see Him clearly, announcing His public ministry by standing up in the place where He had worshipped all His life, and reading in a strong voice from the scroll of Isaiah: “The Spirit of the Lord is upon me, because he has anointed me to preach good news to the poor. He has sent me to proclaim release to the captives and recovering of sight to the blind, to set at liberty those who are oppressed, to proclaim the acceptable year of the Lord.” 

He closes the scroll, hands it to an attendant, and sits down. As the congregation stares at Him, He concludes, “Today this scripture has been fulfilled in your hearing” (see Luke 4). Everyone murmurs, “That was nice.”

But Jesus never leaves it at nice. He always seems to “agitate, agitate, agitate,” in the urgent words of Ellen White.
I can imagine Jesus’ mother, who had “kept all these things in her heart” for 18 years, thinking, Oh-oh, here it comes. By the time Jesus is finished instructing and admonishing the very people with whom He used to play games and cut wood, they are so “filled with wrath” that they want to kill Him.

No Excuses Catch the Spirit They will have to wait. The more I study Jesus’ words from Isaiah, the more troubled I become. Surely He’s speaking metaphorically—setting captives, such as the poor, free in a spiritual sense; or liberating the oppressed medically.
We have doctors for that. Anyway, this is the Lord talking. He can do anything.

Looking through the Bible, however, I find other troubling words. Jesus explains the final judgment with a tale of sheep and goats, but the speech isn’t really about separating livestock. It’s about hunger, drinkable water, homelessness, health care, and prison ministry. Apparently, God insists that we must respond justly and personally to these social issues (see Matt. 25).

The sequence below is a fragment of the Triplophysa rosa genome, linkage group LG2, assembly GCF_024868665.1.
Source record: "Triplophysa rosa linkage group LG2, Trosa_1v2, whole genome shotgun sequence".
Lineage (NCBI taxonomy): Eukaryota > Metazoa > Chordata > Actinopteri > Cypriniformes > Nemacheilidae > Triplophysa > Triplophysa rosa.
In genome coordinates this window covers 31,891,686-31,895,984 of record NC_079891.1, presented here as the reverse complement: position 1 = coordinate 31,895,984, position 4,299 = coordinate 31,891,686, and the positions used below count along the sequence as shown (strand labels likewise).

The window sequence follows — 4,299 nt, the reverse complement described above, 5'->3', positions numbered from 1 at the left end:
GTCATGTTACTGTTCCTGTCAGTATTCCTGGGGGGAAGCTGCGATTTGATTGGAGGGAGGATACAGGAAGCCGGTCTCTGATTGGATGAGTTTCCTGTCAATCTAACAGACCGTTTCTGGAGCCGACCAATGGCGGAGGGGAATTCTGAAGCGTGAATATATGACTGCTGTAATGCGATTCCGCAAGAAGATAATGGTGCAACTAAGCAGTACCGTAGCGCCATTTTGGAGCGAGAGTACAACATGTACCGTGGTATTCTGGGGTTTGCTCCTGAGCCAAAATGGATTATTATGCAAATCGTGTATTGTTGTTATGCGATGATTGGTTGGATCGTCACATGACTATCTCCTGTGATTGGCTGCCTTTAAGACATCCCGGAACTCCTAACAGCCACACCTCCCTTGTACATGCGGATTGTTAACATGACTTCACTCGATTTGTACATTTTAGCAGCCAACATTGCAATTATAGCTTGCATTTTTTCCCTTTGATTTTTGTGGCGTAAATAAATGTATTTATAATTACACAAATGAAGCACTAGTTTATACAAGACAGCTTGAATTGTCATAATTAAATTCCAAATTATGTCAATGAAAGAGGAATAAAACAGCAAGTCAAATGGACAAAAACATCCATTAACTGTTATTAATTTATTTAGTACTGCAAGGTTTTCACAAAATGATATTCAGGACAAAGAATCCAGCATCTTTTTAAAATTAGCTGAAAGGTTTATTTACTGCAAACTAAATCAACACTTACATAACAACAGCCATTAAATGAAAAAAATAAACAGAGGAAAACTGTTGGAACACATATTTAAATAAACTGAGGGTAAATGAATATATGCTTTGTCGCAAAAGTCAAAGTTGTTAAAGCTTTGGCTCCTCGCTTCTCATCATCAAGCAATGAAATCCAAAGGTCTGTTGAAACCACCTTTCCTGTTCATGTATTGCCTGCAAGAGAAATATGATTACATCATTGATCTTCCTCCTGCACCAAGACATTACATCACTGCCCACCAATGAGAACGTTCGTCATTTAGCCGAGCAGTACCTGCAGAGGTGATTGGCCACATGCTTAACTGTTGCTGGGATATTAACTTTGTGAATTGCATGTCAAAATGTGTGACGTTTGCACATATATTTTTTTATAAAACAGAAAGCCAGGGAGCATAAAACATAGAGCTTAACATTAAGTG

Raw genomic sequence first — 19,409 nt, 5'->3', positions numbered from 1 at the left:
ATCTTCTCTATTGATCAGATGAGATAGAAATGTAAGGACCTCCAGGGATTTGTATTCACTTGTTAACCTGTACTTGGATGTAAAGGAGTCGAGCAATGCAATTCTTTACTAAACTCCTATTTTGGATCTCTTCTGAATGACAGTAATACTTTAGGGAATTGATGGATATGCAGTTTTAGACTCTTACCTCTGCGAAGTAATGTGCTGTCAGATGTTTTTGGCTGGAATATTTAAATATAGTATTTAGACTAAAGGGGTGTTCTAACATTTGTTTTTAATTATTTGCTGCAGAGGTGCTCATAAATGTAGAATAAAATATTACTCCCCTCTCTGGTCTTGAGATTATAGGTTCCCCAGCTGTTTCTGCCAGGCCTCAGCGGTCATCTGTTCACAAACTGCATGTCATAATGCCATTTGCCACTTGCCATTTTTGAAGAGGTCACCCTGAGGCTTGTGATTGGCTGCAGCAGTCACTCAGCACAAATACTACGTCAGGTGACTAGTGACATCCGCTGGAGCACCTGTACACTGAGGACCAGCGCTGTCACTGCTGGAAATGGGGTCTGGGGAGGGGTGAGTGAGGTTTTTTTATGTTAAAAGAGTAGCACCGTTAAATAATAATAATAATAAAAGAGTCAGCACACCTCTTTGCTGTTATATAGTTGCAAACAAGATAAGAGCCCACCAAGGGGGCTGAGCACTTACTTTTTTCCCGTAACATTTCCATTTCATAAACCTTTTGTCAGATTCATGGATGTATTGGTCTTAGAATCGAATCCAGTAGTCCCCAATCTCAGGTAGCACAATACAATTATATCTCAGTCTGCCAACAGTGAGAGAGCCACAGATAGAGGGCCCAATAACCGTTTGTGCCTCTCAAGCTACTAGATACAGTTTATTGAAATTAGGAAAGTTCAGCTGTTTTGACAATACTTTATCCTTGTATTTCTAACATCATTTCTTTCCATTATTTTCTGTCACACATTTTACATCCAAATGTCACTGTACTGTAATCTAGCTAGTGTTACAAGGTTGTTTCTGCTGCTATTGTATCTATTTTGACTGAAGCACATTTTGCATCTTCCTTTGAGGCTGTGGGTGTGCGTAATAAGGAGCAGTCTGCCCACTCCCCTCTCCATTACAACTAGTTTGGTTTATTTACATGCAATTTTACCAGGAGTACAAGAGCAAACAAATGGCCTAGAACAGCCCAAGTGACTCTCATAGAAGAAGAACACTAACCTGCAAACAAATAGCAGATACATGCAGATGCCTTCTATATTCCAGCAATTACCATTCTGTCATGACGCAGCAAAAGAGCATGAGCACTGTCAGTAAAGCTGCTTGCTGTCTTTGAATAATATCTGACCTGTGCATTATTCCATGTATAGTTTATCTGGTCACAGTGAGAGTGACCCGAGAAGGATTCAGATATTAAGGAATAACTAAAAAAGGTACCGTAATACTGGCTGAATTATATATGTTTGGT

Jesus goes out of His way to bring healing on Sabbath, explaining, “‘If you had known what this means, “I desire mercy, and not sacrifice,” you would not have condemned the guiltless’” (see Matt. 12). Sabbath observance employs mercy to restore human dignity.

Encountering systemic corruption, the peacemaking activist Jesus drives from the Temple courtyard all the corporate business thieves. When He returns years later and finds the same oppressive conditions, He clears the crooks out again (see John 2; Matt. 21)!

When asked, “Who is my neighbor?” Jesus replies that our neighbor is anyone who is in need—even if they don’t look, act, or think as we do (see Luke 10).

I turn to Isaiah, where my Master turned. The opening chapter informs me that God will not listen to my prayers until I “seek justice, correct oppression, defend the fatherless, plead for the widow.”

Later, in exquisite chapter 58, God comments on fasting, “Is not this the fast that I have chosen? to loose the bands of wickedness, to undo the heavy burdens, and to let the oppressed go free, and that ye break every yoke?” (verse 6, KJV).

After studying Scripture, I reach an inescapable conclusion: working for justice, peace, and dignity (by fighting oppression, poverty, and corruption) is just as certainly a Christian spiritual discipline—a test of discipleship—as are prayer and fasting.   

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Christ Blake is an associate professor of English and Communication at Union College. His most recent book, swimming against the current (Pacific Press) is based on Micah 6:8.




 
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